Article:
Through the day
1 Dec 1999 2 comments. tbs.pm/2240
In some ways the needs of television presentation have not changed that much, although the art of the start-up and closedown is rarely called upon. However, there are still programmes to trail, the news to introduce and the station itself to assert its identity.
Indeed the aim here is to show that the best companies for presenting themselves in the 1960s would need to learn very little to adapt to today – whereas the worst of the 1970s would have a long way to go.
After the start-up
We are going to step over the subject of the formal start-up itself, if only because this has been dealt with extensively elsewhere on Trandiffusion already.
The first programme of the day was rarely anything spectacular in the 1960s: schools programmes in the week; adult education on Saturdays and the Morning Service on Sundays would be typical and these would exist almost as islands away from the regular programmes. Nevertheless the station identity would be out from the start.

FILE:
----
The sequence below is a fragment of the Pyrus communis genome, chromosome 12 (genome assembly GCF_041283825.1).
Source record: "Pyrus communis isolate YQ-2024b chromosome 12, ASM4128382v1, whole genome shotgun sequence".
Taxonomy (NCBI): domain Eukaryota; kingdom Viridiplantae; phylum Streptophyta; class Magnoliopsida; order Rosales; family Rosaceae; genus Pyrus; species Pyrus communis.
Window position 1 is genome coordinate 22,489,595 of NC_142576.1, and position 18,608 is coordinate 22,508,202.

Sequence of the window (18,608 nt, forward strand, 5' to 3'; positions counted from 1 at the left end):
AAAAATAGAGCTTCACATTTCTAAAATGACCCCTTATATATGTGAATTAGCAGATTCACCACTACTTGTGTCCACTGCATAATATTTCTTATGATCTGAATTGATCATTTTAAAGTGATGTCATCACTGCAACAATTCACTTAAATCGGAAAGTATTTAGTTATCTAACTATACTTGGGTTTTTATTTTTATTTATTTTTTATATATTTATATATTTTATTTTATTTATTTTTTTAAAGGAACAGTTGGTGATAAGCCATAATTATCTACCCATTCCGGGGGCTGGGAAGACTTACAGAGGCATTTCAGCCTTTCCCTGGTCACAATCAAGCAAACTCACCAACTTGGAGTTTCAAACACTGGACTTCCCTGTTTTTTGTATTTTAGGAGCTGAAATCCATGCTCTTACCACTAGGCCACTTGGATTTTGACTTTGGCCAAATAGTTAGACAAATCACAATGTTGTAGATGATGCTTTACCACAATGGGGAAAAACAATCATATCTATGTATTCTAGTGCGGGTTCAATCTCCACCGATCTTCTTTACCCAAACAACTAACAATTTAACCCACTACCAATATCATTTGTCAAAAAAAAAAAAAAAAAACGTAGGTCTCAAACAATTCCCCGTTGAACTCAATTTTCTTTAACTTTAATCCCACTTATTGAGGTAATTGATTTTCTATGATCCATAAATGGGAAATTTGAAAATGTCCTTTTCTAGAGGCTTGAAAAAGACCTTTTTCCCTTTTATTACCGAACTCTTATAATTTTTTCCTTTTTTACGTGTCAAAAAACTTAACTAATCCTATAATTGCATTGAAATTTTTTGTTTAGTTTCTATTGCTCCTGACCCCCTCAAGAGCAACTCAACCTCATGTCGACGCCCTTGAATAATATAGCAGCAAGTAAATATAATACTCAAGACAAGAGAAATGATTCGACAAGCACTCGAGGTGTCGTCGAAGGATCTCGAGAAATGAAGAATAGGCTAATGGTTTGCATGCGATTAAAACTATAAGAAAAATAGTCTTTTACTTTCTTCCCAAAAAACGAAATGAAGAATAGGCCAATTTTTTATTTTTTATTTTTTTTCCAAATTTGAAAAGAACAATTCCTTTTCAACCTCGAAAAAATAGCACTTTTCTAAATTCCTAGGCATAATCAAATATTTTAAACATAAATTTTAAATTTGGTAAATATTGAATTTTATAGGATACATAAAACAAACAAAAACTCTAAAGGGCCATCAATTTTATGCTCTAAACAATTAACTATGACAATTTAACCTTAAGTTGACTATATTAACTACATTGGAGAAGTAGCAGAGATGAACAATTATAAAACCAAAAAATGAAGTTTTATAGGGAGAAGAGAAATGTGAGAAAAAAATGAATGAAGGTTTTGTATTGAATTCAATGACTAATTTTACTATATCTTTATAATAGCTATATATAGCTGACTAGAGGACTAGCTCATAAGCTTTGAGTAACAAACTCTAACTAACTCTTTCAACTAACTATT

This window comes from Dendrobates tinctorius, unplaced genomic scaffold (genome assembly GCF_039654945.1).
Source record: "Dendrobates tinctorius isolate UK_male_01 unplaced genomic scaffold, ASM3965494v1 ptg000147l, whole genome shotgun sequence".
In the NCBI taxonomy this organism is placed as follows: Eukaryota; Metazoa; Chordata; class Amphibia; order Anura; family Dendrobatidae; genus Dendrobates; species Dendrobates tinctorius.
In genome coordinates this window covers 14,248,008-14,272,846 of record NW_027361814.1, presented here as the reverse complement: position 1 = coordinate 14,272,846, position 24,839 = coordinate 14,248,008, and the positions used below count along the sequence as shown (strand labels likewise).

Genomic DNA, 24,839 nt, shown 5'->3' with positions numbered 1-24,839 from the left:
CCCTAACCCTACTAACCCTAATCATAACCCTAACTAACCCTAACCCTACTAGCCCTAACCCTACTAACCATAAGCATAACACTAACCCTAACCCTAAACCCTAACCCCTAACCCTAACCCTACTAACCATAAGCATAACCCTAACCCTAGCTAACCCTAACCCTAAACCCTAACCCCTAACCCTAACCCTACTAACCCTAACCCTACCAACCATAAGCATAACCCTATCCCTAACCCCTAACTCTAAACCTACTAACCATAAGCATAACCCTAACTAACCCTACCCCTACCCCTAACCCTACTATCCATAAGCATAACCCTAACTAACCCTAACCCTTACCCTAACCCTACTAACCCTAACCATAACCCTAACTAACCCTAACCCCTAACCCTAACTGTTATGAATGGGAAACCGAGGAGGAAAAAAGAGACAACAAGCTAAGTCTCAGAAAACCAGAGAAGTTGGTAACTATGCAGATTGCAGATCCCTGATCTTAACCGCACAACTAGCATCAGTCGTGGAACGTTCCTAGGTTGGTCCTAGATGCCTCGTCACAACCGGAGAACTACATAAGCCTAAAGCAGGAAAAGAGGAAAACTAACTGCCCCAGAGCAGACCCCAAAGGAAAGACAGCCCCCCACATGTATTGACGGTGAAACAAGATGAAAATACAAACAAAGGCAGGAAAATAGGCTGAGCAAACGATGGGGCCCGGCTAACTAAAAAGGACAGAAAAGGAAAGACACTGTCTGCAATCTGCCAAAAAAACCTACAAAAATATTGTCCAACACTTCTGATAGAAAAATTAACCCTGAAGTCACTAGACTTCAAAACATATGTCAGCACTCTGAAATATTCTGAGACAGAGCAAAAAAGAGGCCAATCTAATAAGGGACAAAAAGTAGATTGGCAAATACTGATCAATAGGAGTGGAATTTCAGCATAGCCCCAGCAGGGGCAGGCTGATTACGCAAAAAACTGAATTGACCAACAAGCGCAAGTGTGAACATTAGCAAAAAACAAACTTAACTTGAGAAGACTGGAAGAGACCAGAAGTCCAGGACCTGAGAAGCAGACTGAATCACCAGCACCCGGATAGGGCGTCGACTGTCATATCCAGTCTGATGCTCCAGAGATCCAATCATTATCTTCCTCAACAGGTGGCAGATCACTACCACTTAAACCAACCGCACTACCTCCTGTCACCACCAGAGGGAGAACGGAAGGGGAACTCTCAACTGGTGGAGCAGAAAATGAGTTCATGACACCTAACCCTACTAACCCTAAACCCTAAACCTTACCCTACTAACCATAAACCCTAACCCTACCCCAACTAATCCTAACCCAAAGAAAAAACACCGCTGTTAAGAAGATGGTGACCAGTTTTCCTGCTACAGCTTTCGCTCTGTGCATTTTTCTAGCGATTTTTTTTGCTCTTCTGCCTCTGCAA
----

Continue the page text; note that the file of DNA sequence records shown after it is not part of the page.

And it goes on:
From 1968 Keith Martin says the standard phrase “ABC – Your Weekend Television in the North” for the first of many times on a shift, after the authority announcement of John Benson. The long ABC ident is included here with a break – a transmission fault. Note the particularly friendly and personal style which permeated ABC North.
On to 1970 and a rather more staid introduction on a later Sunday from Betty Henwood for Channel. But yes, she does call it the ‘Moving Service’. And maybe it was.
Two from 1968. Sometimes the first announcement was happy…
… and sometimes sad.
Let’s take a break
No sooner had broadcasting started than it sometimes had to come to a (temporary) end.
Betty Henwood with a very busy junction including a change to the advertised programme in 1970. Don’t you dare not come back precisely at 2:48pm.
Whereas it is make sure you have a good Sunday lunch with Uncle Keith in 1968. Note that the transmitter is turned off almost immediately after the long ABC ident.
And back in the afternoon
It’s 1968 and Brian Trueman opens up Granada in the North after that phrase is spoken by Don Murray Henderson. ‘GIN’ was quite an innovative approach with news and presentation from London and Manchester in co-operation with ITN, here in the shape of Gordon Honeycombe. It really was billed in listings to last the whole length of transmissions.
No special continuity in the 1960s as the regular announcers were expected to be qualified for everything.
It’s the 6 August 1968 and Sheila Kennedy might be excused not knowing that Tingha and Tucker were really koalas although she like Keith Martin should know them from the Sunday broadcast. However, they would be unfamiliar to many around the country seeing them on the 1968 national emergency service. Robert Harbin as The Sooty Show guest fixes the date.